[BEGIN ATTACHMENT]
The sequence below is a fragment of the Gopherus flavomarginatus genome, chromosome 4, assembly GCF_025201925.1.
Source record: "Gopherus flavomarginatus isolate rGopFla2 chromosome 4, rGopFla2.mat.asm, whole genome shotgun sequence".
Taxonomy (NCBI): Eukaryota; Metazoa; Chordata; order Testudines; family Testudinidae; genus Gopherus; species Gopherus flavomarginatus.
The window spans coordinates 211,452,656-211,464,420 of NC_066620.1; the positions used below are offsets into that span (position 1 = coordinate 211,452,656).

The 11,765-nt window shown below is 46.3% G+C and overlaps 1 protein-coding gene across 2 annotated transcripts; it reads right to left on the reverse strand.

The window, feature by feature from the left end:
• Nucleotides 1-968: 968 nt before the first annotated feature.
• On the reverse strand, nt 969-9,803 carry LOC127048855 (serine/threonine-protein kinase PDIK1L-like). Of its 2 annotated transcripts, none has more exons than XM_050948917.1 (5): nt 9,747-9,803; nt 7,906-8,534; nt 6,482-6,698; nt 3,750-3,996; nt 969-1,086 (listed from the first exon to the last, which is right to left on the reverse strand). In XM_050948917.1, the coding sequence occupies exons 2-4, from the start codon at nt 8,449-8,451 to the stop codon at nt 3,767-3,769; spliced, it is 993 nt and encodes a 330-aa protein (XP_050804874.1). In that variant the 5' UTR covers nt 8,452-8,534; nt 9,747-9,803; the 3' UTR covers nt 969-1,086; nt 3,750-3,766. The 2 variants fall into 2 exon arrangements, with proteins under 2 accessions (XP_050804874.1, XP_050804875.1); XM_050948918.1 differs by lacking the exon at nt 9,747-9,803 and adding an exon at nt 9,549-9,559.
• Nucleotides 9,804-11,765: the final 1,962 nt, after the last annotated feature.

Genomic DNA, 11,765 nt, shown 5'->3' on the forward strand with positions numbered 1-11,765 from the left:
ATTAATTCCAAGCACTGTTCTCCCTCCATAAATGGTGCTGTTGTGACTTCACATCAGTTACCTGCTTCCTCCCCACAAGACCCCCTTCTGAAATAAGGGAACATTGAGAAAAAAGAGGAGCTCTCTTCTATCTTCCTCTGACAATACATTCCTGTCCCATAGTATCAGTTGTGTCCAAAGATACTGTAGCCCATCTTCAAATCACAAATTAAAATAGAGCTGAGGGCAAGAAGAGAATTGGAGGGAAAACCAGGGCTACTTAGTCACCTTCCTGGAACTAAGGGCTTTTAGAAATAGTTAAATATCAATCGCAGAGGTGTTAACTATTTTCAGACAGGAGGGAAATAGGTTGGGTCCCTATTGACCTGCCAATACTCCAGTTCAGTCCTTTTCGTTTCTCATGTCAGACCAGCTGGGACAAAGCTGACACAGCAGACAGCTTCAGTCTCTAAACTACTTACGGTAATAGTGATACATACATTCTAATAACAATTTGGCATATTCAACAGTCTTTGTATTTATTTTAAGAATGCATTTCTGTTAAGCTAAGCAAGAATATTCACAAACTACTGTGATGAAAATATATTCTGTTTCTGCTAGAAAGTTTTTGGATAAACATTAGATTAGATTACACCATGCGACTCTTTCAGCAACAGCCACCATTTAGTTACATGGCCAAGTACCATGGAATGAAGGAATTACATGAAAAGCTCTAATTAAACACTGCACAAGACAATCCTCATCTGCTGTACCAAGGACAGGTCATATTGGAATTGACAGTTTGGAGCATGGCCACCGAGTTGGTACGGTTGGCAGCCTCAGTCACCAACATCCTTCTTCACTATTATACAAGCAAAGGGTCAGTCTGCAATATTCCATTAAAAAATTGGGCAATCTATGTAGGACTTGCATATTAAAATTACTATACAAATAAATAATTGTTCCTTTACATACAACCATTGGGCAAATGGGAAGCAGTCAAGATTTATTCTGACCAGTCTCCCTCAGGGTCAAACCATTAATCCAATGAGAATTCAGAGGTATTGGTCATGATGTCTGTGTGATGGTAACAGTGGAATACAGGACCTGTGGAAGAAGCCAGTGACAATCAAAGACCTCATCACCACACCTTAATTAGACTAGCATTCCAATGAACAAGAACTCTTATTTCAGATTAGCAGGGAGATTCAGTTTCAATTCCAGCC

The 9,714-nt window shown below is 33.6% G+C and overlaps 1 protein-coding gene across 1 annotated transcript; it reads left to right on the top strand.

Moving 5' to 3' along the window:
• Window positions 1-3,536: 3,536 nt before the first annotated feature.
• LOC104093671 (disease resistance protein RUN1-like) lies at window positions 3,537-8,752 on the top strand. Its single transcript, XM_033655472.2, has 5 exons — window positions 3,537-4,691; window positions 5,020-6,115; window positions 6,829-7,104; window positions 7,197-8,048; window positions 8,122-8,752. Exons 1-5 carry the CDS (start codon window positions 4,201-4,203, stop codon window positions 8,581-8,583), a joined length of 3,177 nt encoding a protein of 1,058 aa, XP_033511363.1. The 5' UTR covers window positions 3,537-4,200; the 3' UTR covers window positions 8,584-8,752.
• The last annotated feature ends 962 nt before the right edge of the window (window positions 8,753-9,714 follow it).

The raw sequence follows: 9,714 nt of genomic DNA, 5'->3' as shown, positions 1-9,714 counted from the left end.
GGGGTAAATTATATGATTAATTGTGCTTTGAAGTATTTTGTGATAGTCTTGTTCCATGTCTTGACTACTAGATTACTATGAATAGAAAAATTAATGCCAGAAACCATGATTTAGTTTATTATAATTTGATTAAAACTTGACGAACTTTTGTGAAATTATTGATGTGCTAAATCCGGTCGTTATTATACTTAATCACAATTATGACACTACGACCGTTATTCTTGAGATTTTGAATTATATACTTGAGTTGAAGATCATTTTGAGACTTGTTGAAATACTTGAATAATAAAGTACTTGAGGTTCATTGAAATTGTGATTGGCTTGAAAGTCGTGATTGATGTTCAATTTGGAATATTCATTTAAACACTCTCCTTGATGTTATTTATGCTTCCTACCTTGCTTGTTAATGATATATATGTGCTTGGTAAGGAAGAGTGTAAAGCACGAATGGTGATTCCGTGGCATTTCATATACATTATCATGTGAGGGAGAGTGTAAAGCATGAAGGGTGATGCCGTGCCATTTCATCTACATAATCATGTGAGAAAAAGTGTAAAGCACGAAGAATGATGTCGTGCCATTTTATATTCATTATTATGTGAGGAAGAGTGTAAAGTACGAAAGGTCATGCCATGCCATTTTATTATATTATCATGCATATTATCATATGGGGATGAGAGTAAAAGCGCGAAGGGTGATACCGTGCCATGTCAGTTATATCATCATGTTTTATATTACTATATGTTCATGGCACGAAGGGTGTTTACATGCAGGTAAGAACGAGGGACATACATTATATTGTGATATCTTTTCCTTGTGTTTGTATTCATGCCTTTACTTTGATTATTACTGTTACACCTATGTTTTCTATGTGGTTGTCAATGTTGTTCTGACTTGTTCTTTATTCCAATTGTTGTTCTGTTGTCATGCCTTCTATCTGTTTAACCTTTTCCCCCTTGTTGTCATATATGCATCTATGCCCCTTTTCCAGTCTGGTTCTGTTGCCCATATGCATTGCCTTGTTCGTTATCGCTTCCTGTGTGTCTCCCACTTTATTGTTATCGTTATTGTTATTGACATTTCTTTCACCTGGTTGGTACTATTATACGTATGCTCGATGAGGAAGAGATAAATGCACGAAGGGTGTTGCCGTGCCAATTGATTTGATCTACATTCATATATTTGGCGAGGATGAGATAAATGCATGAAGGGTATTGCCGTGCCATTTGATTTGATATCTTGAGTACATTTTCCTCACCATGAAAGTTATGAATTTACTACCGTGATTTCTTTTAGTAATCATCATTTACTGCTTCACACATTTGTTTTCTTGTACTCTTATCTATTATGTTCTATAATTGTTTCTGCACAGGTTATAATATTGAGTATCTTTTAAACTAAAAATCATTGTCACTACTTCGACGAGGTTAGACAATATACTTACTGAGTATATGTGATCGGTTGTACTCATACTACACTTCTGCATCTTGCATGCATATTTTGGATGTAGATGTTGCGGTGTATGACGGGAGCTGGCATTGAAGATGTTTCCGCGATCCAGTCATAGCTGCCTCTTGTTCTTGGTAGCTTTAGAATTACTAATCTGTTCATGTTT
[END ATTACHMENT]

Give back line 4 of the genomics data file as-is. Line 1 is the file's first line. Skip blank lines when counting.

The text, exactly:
The window spans coordinates 211,452,656-211,464,420 of NC_066620.1; the positions used below are offsets into that span (position 1 = coordinate 211,452,656).